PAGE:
Just in time for World Migratory Bird Day this Saturday, there is good news for birds.
The Department of the Interior is proposing to revoke a rule issued in the final weeks of the Trump administration that prevents the federal government from holding industries responsible for bird deaths caused by actions taken in the course of their operations. Under the proposal, the department would implement the Migratory Bird Treaty Act (MBTA) as it did previously, prohibiting incidental killing and requiring industries to limit bird deaths through practices such as covering oil waste pits and marking power transmission lines to make them more visible.
Passed in 1918, the MBTA is one of the United States’ oldest wildlife protection statutes, created in response to wholesale decimation of birds in that era, in part to supply feathers to decorate women’s hats. The MBTA prohibits the harming or sale of almost all birds native to the United States or of their parts, including feathers, nests, and eggs. It also codifies U.S. treaties with Canada, Mexico, Japan, and Russia protecting migratory birds shared by our countries.
The MBTA is credited with saving many beloved species from extinction, including the wood duck, snowy egret, and sandhill crane. It is also a powerful tool for protecting bird species that are not endangered or threatened. For example, as a result of the 2010 Deepwater Horizon oil spill, which killed more than one million birds, the petroleum company BP paid a $100 million fine under the MBTA. The money went to the North American Wetlands Conservation Fund and financed bird habitat restoration in the area of the spill.
The MBTA’s legacy of protection came under fire in 2017, when the Trump administration issued a solicitor’s opinion asserting that the MBTA allowed foreseeable and avoidable bird deaths from industrial hazards. This policy broke with decades of precedent under Republican and Democratic administrations alike. Indeed, under this interpretation, BP would not have been held responsible for the bird deaths resulting from the Deepwater Horizon oil spill. Despite an August 2020 federal court ruling that the solicitor’s opinion was unlawful and overwhelming public opposition, the administration codified the solicitor’s opinion in the January rule.
Now, by reverting to the government’s previous interpretation of the MBTA, the Biden administration would reestablish the law’s protections and reengage the industrial sector as a partner in developing and implementing practices and technologies that prevent harm to birds. This is increasingly important as the United States scales up renewable energy technologies, such as wind turbines, a known cause of bird mortality.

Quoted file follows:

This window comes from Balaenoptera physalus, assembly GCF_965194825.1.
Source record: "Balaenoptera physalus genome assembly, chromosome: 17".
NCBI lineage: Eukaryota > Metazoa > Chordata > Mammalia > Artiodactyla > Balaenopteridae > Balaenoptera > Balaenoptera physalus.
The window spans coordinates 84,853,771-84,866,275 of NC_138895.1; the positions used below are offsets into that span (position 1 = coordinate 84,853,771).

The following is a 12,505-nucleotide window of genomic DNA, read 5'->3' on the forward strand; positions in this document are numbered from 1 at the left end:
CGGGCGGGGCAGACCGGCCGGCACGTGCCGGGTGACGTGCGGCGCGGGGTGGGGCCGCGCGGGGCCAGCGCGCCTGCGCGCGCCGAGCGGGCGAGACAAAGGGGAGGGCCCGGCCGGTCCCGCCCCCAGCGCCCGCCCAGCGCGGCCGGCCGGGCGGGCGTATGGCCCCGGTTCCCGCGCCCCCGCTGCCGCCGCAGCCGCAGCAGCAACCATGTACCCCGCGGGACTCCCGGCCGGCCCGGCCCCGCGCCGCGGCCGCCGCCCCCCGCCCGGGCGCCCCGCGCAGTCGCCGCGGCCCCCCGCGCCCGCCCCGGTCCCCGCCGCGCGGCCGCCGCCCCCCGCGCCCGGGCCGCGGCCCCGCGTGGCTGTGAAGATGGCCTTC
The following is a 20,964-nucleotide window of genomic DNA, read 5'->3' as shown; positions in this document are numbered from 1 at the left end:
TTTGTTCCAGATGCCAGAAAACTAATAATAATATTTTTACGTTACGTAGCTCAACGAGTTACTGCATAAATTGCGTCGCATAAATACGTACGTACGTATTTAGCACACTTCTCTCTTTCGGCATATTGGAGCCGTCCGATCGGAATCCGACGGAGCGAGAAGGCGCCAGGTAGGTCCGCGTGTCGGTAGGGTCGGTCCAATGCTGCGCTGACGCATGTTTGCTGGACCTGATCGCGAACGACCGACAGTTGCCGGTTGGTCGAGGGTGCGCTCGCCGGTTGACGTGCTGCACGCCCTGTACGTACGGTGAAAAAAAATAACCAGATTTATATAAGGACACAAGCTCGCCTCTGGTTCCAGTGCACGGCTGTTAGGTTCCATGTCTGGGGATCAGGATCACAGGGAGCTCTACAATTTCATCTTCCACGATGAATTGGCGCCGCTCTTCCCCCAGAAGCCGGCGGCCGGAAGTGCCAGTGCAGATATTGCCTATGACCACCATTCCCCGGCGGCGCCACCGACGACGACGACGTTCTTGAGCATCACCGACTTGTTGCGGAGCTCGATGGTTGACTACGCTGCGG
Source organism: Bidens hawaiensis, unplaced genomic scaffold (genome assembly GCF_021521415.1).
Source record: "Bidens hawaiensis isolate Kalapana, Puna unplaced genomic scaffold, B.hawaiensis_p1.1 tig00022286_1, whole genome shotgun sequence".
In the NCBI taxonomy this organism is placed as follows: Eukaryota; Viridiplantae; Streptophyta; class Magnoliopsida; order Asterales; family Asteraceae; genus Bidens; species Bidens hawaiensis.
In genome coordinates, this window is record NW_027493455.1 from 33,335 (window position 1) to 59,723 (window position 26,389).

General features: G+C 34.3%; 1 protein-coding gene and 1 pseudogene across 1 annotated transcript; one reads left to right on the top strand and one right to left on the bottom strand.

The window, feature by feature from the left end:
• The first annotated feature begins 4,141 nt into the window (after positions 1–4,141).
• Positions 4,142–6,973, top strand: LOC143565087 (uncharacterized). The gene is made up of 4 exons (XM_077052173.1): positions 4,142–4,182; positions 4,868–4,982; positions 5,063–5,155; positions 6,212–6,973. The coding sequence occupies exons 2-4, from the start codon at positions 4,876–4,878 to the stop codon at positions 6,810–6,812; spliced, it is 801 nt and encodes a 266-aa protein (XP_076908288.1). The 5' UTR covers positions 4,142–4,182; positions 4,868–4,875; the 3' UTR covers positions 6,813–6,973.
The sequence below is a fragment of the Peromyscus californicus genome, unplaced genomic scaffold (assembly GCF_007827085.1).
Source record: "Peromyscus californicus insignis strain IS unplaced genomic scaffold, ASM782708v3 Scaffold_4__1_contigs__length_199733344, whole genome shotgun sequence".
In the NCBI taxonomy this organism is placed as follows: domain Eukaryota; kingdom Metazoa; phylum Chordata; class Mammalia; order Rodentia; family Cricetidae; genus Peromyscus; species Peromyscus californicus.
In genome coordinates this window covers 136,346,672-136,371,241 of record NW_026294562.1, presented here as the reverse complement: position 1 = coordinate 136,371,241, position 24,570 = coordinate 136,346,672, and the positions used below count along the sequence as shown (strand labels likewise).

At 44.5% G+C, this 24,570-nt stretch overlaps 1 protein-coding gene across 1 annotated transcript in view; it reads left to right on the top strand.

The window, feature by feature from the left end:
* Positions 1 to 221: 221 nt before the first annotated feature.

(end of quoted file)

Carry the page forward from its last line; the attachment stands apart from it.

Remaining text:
In related news, the Bird-Safe Buildings Act has been reintroduced in the Congress. Up to a billion birds die every year in collisions with buildings. Relatively simple and inexpensive designs and materials incorporated into buildings, such as patterned, opaque, or UV-reflecting glass, can reduce these collisions. H.R. 1986, led by Reps. Mike Quigley, D-Ill., and Morgan Griffith, R-Va., and S. 791, led by Sen. Cory Booker, D-N.J., would require the use of bird-friendly construction practices for new or renovated federal public buildings. This legislation passed the House last year as part of the Moving Forward Act, a package of reforms designed to restore America’s aging infrastructure. We will work to advance this valuable legislation in the 117th Congress.
Good news on this front comes not a moment too soon. A study published in Science magazine last year found that North America has lost nearly three billion birds since 1970—a loss of more than one in four birds. A National Audubon Society study, also last year, reported that nearly two-thirds of North American birds are threatened by climate change. By preventing easily avoidable bird fatalities, restoration of the MBTA’s protections and passage of the Bird-Safe Buildings Act would alleviate these grim findings. We have an opportunity to truly provide safe air space creating protected flight for these complex aviators. That is something to applaud as we celebrate birds this weekend.